• Transcutaneous oxygen tension is the best predictor of success or failure of healing after an amputation of foot or distal to knee, than measurement of systolic b.p. at the ankle. Not predictive though of outcome after AK amputation

Value of trancutaneous oximetry canbe further enhanced by comparing value with & without inhaled oxygen — an after O 2 is +ve sign ofgood local tissue perfusion

Where amputation indicated fornon-ischaemic reasons equal anterior & posterior flaps may also beindicated ( Campbells )

BKA c.i. if dependent rubor or FFDknee affecting prosthetic function

  • One of first reports - Velpeau (through-knee): 1830
  • Newer socket designs have made this a better amputation than before
    • Now there are prosthetic knee mechanisms that provide swing phase control
  • Several techniques proposed — one reproduced is Kjoble (1970):
    • Lateral flap at least — diameter of leg & medial flap 3cm longer. Apex 2cm below lower pole of patella
    • Stump of patella tendon sutured to stump of ACL
    • Most frequent healing of all techniques
  • Others include: Mazet and Hennessy (J Bone Joint Surg 1966; 48-A: 126), Batch & Spittler (J Bone Joint Surg 1954; 36-A: 921) — all in Campbells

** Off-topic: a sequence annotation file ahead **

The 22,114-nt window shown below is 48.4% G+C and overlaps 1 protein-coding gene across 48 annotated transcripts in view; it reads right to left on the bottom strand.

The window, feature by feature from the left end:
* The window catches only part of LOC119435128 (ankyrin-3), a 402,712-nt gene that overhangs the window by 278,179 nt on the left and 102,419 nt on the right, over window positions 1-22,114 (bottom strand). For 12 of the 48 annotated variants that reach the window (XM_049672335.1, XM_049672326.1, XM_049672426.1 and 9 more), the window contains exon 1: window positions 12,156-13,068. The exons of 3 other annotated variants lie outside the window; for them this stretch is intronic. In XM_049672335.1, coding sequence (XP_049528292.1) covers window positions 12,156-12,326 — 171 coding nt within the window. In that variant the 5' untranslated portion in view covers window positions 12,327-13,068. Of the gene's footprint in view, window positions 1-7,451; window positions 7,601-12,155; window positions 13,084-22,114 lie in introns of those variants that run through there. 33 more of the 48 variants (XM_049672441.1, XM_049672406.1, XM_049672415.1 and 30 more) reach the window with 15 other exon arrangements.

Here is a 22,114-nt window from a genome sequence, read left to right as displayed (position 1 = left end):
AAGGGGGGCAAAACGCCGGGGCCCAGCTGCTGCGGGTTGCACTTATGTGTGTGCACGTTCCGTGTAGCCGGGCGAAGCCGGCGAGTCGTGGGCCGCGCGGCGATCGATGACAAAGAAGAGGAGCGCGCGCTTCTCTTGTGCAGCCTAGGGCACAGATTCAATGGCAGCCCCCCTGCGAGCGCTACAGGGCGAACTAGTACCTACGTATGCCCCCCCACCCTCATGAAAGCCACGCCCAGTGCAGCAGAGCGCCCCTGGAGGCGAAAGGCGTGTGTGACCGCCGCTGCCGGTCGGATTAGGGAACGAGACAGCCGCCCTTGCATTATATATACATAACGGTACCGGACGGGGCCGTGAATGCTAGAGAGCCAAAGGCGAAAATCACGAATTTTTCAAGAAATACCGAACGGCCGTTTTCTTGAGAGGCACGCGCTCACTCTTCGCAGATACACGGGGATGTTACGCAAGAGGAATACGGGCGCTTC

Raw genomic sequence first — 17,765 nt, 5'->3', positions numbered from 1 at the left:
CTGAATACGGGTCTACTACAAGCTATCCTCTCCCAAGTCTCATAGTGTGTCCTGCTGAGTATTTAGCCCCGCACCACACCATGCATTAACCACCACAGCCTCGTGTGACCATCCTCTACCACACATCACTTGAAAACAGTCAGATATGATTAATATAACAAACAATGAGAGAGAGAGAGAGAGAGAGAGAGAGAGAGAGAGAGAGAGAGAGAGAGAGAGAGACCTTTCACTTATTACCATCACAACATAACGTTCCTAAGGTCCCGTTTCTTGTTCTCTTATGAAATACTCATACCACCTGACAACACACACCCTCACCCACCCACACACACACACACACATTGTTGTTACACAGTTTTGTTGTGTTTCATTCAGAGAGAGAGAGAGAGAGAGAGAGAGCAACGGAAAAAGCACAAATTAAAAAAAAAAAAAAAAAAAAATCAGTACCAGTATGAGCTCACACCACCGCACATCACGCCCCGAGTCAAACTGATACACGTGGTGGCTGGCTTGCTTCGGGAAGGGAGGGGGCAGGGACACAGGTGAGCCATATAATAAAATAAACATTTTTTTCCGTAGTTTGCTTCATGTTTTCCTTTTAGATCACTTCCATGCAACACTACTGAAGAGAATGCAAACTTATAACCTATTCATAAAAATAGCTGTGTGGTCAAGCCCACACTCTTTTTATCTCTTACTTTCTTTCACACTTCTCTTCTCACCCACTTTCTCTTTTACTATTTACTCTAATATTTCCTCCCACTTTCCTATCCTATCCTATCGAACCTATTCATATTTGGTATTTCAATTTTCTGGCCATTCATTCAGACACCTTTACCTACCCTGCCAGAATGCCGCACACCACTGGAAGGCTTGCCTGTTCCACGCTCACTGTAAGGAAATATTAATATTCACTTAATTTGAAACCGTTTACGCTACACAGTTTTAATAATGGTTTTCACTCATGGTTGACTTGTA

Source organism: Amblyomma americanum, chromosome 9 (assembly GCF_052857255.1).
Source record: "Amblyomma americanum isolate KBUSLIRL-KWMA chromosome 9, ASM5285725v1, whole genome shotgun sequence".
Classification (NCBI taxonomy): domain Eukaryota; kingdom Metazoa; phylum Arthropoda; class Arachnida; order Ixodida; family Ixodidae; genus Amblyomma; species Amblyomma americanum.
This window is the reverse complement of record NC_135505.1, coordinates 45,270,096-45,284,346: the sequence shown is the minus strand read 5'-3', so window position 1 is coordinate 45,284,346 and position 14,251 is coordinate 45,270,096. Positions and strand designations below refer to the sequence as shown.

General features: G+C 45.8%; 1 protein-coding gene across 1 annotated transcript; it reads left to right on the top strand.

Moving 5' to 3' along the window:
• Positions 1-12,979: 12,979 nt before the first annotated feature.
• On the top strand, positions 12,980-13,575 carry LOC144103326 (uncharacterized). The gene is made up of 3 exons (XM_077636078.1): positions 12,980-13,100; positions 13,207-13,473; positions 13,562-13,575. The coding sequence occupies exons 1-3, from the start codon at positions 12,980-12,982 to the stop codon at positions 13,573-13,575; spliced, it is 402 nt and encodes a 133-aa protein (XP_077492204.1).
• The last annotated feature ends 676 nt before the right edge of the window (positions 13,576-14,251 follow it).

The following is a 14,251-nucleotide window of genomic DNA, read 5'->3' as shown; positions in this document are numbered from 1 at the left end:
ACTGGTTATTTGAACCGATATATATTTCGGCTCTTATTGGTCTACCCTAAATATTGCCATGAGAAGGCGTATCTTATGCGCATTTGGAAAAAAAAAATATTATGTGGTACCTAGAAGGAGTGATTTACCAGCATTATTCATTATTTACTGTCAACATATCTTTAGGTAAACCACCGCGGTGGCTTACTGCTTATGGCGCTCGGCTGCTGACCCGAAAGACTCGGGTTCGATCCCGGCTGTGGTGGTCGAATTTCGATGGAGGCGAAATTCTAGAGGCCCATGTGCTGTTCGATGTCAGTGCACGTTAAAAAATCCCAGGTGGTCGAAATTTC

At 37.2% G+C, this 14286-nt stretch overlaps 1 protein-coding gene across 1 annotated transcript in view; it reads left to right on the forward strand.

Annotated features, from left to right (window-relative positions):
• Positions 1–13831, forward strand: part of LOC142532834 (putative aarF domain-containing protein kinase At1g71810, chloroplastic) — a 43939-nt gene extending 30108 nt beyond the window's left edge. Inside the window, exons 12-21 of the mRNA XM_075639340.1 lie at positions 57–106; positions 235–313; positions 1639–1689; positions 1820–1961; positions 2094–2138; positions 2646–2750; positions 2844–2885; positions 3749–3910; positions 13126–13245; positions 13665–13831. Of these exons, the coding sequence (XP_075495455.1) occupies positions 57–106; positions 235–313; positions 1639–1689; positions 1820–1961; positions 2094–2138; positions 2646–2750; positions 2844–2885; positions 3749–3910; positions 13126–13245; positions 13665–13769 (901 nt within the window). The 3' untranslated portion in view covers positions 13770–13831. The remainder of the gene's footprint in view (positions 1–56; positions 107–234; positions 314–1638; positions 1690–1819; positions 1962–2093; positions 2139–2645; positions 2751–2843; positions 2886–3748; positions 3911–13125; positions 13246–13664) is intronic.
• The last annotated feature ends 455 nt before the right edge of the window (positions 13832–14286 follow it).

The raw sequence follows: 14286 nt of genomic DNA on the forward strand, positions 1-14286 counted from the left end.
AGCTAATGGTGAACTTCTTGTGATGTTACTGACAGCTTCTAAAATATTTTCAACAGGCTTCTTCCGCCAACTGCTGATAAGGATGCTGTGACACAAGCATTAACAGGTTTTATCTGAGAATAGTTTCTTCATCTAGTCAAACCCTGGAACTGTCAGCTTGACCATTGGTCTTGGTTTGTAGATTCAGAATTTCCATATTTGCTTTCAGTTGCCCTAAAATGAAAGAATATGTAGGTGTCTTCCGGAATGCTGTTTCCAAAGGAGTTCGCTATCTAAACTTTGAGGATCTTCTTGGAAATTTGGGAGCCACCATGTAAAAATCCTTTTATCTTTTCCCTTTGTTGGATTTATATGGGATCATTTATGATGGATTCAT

Supracondylaramputation (Gritti-Stokes)

Rocco Gritti (supracondylar): 1857 —later applied by William Stokes: 1837

  • Ideal stump length is at the junction of middle & distal 1/3 femur (>5cm for lesser troch certainly)
  • Conventional constant friction knee joint used in most AKA prostheses extends for 9-10cm distal to end prosthesis, so level of amputation impt to ensure good lever arm and equal joint line with other leg
  • Muscles divided 6cm below bone level
  • Myoplasty of quads to hamstrings or myodesis of all muscles to femur
Other Relevant Papers

Numerouspapers from a 'Symposium on Amputation' held in Dec 1987 — published in AnnRoyal Coll Surg May 1991 Vol 73(3)

DaviesMS, Nadel S, Habibi P, Levin M, Hunt DM. The Orthopaedic Management of peripheral ischaemia in meningococcalsepticaemia in children. J Bone Joint Surg April 2000; 82-B(3): 383-86

  • Between 1993 & 1999, 14 children treated at SMH, 13operated on (8 with early fasciotomies). 5 children died. 9 survivors — 1 hadno amputations, in other 8, 14 limb segments amputated

MoshirfarA, Showers D, et al. Prosthetic Options for Below Knee Amputations afterOsteomyelitis and Non-union of the Tibia. Clin Orth Rel Res March 1999; 360:110-21

NikolajsenL, Ilkjaer S et al. Randomised trial of epidural bupivicaine and morphine inprevention of stump and phantom pain in lower limb amputation. Lancet Nov 81997; 350(9088): 1353-7

  • Randomised double blind trial with 60 pts with 12 month f/u.Perioperative epidural blockade started at a median of 18h (15-20.3) before theamputation and continued into the postoperative period does not prevent phantomor stump pain

Relevant Books

BarnesRW, Cox B. Amputations — An Illustrated Manual, Hanley & Belfus, Philadelphia , 2000